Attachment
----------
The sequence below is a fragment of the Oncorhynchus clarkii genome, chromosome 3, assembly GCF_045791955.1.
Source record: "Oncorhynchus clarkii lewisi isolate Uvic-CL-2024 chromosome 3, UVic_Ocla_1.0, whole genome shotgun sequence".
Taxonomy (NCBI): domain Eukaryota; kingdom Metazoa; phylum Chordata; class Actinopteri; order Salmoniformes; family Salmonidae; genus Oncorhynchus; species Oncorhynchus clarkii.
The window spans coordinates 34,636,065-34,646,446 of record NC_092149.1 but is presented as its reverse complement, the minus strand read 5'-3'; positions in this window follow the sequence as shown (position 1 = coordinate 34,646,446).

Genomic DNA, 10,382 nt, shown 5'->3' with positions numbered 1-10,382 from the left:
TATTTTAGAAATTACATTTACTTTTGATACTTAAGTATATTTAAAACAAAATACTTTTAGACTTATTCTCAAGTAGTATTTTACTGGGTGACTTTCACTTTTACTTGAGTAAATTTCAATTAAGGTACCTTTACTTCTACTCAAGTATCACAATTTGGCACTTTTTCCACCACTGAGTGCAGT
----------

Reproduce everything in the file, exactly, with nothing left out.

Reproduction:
The sequence below is a fragment of the Oncorhynchus clarkii genome, chromosome 3, assembly GCF_045791955.1.
Source record: "Oncorhynchus clarkii lewisi isolate Uvic-CL-2024 chromosome 3, UVic_Ocla_1.0, whole genome shotgun sequence".
Taxonomy (NCBI): domain Eukaryota; kingdom Metazoa; phylum Chordata; class Actinopteri; order Salmoniformes; family Salmonidae; genus Oncorhynchus; species Oncorhynchus clarkii.
The window spans coordinates 34,636,065-34,646,446 of record NC_092149.1 but is presented as its reverse complement, the minus strand read 5'-3'; positions in this window follow the sequence as shown (position 1 = coordinate 34,646,446).

Genomic DNA, 10,382 nt, shown 5'->3' with positions numbered 1-10,382 from the left:
TATTTTAGAAATTACATTTACTTTTGATACTTAAGTATATTTAAAACAAAATACTTTTAGACTTATTCTCAAGTAGTATTTTACTGGGTGACTTTCACTTTTACTTGAGTAAATTTCAATTAAGGTACCTTTACTTCTACTCAAGTATCACAATTTGGCACTTTTTCCACCACTGAGTGCAGT